In Reply Dr Choi and Mr Intner raise several worthwhile considerations about text messaging security that highlight disparate interpretations of federal regulations but fail to show that SMS is explicitly prohibited by HIPAA.
Although secure messaging offers higher standards for information security, HIPAA is technology neutral and has no specific guidelines for security protocols. This neutrality, along with the “reasonably anticipated risk” standard, has allowed alphanumeric text pagers and fax machines, which are unencrypted and unsecure, to be the gold standard in health care telecommunication for decades. During that time, innumerable text pages and fax messages with protected health information have surely been lost, misdirected, or left unsecured, resulting in breaches. Yet little attention has been given to these unsecured communication forms. But now, with growing financial appeal and public attention, dozens of vendors have created a market for secure text messaging products. However, these products are not truly “HIPAA compliant” because there are no standards with which to comply.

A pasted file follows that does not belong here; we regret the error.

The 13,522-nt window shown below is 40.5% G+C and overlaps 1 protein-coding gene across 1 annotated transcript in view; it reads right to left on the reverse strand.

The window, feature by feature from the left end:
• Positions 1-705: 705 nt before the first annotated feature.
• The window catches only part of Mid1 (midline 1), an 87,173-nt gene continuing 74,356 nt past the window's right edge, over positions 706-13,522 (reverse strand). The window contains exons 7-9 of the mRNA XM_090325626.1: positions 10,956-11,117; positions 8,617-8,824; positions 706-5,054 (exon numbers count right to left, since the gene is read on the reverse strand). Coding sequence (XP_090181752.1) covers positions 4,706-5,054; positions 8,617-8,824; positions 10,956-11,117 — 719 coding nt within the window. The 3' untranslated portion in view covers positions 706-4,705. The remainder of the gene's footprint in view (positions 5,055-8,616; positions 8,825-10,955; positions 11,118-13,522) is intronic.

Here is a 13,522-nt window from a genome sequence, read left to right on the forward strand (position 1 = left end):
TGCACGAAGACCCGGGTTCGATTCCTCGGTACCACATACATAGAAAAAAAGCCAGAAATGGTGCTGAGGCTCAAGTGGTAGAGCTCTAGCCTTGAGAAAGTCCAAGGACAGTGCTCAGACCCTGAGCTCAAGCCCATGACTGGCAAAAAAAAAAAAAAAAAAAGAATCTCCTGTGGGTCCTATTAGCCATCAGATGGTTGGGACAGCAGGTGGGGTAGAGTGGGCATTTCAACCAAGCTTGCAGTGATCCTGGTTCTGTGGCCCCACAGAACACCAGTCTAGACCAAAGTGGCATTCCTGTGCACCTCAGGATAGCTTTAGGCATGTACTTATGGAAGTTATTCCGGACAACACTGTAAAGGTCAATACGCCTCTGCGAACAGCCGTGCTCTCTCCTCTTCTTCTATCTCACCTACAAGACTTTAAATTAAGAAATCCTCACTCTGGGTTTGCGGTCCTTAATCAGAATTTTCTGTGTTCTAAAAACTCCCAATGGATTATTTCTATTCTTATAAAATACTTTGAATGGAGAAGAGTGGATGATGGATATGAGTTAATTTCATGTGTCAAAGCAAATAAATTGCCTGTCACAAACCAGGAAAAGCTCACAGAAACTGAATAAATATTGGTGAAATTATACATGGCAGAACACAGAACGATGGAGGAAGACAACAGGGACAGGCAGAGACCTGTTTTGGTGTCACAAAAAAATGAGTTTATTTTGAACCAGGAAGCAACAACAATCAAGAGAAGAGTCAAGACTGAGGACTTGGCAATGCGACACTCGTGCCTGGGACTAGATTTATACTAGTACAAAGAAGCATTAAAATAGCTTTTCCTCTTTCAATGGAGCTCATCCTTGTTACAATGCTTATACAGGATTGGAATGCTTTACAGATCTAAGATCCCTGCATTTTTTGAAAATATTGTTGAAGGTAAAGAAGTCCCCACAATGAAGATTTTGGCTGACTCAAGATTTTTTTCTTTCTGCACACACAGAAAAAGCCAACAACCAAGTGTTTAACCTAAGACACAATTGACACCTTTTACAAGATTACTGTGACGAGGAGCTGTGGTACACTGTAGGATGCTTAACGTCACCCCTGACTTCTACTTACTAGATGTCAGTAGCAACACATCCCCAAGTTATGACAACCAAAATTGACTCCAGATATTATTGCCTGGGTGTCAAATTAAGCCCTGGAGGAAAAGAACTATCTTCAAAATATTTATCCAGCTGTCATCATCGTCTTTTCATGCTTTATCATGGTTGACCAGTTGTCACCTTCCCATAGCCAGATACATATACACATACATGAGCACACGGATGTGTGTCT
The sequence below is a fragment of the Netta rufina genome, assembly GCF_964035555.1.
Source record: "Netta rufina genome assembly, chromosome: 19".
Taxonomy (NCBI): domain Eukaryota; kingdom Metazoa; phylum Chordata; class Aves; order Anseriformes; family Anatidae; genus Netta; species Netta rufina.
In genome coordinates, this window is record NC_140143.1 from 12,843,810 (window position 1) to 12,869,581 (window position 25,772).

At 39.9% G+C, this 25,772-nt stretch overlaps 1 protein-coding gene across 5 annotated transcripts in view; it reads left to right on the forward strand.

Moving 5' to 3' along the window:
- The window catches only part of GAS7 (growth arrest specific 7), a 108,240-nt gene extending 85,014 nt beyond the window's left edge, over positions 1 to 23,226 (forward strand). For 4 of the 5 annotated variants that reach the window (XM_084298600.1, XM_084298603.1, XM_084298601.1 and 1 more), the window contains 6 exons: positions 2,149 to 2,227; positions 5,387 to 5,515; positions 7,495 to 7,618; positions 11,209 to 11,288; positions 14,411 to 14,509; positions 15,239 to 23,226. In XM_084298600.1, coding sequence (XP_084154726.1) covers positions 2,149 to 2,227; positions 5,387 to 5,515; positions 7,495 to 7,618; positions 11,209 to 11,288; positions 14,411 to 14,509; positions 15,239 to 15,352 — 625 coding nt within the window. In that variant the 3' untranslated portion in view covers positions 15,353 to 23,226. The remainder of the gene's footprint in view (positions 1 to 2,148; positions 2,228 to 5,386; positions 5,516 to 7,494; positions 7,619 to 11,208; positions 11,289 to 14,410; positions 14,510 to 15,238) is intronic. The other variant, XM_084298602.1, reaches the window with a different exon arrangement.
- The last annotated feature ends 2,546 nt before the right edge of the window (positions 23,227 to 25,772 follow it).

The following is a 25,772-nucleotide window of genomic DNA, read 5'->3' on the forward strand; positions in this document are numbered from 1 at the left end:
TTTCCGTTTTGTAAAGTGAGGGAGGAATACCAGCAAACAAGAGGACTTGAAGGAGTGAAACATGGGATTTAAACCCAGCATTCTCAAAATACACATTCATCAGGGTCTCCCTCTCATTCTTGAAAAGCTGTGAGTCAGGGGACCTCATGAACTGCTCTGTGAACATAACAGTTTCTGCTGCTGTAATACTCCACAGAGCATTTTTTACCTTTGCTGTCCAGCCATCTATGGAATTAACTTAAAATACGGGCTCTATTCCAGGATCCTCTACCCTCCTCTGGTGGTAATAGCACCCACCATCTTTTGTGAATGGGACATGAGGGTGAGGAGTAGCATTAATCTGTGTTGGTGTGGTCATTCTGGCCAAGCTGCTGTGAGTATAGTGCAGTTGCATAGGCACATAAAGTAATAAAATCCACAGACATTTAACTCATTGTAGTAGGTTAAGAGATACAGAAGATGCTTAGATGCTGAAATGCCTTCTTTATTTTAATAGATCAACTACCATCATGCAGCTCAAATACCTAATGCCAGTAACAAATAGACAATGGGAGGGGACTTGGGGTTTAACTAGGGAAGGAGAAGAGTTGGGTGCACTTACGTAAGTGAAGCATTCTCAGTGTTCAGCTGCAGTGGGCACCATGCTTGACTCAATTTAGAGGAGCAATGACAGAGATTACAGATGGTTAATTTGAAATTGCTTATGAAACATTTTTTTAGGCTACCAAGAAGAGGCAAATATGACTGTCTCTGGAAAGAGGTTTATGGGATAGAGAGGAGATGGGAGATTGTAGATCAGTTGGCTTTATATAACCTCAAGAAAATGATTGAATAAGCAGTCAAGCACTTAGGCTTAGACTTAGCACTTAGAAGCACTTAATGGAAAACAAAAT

Drolet BC. Security of Text Messaging in Clinical Care—Reply. JAMA. 2017;318(14):1396. doi:10.1001/jama.2017.12966
Customize your JAMA Network experience by selecting one or more topics from the list below.
Create a personal account or sign in to: